Kuchipudi is a Dance of the Divine
BY: CHOY SU-LING
The Ramanaidu sisters presented the Kuchipudi showcase,
Bhamane Satyabhamane, at the DBKL Auditorium, recently.
Nov 25, MALAYSIA (STAR) The accomplished kuchipudi showcase from the Ramanaidu sisters last week, should stir interest in this classical Indian dance form.
Kuchipudi is a classical dance form which originates from Andhra Pradesh, a state in South India. Kuchipudi is also the name of a small village that borders the Bay of Bengal. Resident Brahmins practised this traditional dance some 500 years ago at temples during annual festivals; and that was how the dance form acquired its name. It was believed that the saint Siddhendra Yogi received a divine blessing, and in thanks, created a dance drama in praise of Lord Krishna.
Today, the dance form is performed with great virtuosity and elegance by female dancers in many parts of the world due to the untiring efforts of the great masters to promote the beauty of this classical dance style.
According to the Temple of Fine Arts (TFA), there are only a handful of kuchipudi dancers in Malaysia but they have not been able to bring this art form to a higher level. TFA made an attempt to reintroduce and promote this classical dance form in Malaysia through the Malaysia Kuchipudi Sisters, Kasthoori and Thachayani Ramanaidu, in a production called Bhamane Satyabhamane, held at Auditorium DBKL recently.
After receiving honours as The Temple of Fine Arts Bharatanattyam Nrityanjali graduates, the Ramanaidu sisters went to India to train under the great Kuchipudi master, Vempati Chinna Satyam, for four years. They returned to Malaysia in 2004 and began to perform and teach the dance style.
It was exciting to watch a full Kuchipudi performance for the first time. The movements in kuchipudi are quick and scintillating, rounded and fleet-footed. The dance shares many common elements with Bharatanatyam.
Essentially, the vocabulary is the same but there are stylistic differences. One key difference is the lip synchronisation to the lyrics of the songs that they dance to. According to TFA, other classical dances used to practise lip synchronisation, but the practice was eventually dropped because it was too distracting. However, in Kuchipudi, the dancers maintain this practice to this day.
The first offering was Natesha Kauthvam, a mesmerising duet by the sisters, in praise of the Lord of Dance. Rhythmic dancing bells strapped on their ankles echoed through the hall as they danced the Tandavam, the Dance of Joy, as performed in Chidambaram, one of the most ancient and celebrated shrines in India.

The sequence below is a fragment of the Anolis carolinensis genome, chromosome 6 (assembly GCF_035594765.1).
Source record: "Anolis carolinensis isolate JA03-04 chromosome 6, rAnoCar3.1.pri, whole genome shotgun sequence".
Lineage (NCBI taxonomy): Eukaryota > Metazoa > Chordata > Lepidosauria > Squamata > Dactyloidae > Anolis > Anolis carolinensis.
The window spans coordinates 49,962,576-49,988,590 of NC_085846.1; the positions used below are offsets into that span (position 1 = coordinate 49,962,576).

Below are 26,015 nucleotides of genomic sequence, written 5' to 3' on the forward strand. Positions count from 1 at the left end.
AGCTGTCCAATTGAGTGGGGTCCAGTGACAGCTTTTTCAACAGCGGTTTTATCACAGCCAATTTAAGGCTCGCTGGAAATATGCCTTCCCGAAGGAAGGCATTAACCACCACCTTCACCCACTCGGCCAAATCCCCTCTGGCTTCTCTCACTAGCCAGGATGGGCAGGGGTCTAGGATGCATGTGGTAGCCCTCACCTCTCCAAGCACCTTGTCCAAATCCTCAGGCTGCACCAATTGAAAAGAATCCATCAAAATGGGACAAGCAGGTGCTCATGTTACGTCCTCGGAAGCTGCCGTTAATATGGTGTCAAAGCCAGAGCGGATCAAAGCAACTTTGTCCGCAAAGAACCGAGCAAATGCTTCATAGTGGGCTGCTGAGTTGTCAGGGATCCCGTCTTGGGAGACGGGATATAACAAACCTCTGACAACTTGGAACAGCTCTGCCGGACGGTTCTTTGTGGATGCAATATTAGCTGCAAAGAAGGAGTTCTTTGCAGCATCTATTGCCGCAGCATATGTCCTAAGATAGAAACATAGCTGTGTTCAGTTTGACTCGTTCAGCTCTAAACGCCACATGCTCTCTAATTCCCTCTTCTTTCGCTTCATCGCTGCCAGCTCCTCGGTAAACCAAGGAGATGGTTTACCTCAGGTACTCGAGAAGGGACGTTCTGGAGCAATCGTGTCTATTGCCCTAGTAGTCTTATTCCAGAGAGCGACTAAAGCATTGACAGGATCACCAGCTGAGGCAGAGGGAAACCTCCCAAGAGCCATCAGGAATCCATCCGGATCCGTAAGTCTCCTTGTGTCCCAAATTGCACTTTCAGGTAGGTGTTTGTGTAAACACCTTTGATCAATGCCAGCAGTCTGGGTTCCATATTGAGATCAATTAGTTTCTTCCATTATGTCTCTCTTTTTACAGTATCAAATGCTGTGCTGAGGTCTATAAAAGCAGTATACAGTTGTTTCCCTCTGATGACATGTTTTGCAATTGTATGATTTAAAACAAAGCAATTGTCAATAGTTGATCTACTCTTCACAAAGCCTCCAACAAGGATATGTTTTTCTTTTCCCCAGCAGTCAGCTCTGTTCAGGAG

TFA’s young students performed Ganesha Stuthi, which was an offering to Vinayagar, the Remover of Obstacles and Tribal Dance, a tribal dance depicting forest dwellers of Andhra Pradesh. The latter is an excerpt from the Kuchipudi dance drama, Sri Pada Parijaatham. I marvelled at how these young dancers accomplished such complicated footwork and formations in both pieces.
At the core of the Kuchipudi repertoire is the Bhama Kalapam created by the saint Siddhendra Yogi himself. This is the story of Satyabhama, Lord Krishna’s second consort, and the daughter of King Satrajit, who is depicted in mythology as beautiful, haughty, proud, and supremely confident of her own beauty and virtues. Being separated from him, she feels unbearable pain but her Lord is unaware of it. Kasthoori performed an excerpt from this repertoire, charming us with her intricate footwork, sinuous grace, while using her eyes to express moods and feelings. Thachayani also performed a famous piece, Dasavatharam, which, in Indian mythology, deals with the evolution of humanity, and holds a special place in all the classical dance styles of India. Thachayani tackled the 10 incarnations of Lord Vishnu, displaying lucid description of each transformation.
The final piece was Neelamegha Sharira. The dance depicted Rukmini, who is Satyabhama’s rival for Krishna’s affections, as she eulogises the beauty and divine powers of Lord Krishna. The song, written by Narayana Teertha, is preceded by a sloka from Sri Krishna Karnaamrutam. Performed by both Thachayani and Kasthoori, this piece featured the unique kuchipudi feat of dancing on a brass plate called tarangam.
The Malaysian public has had more exposure to other Indian classical dances, especially Bharatanatyam and Odissi. I hope, in time, Kuchipudi would share the same exposure and recognition.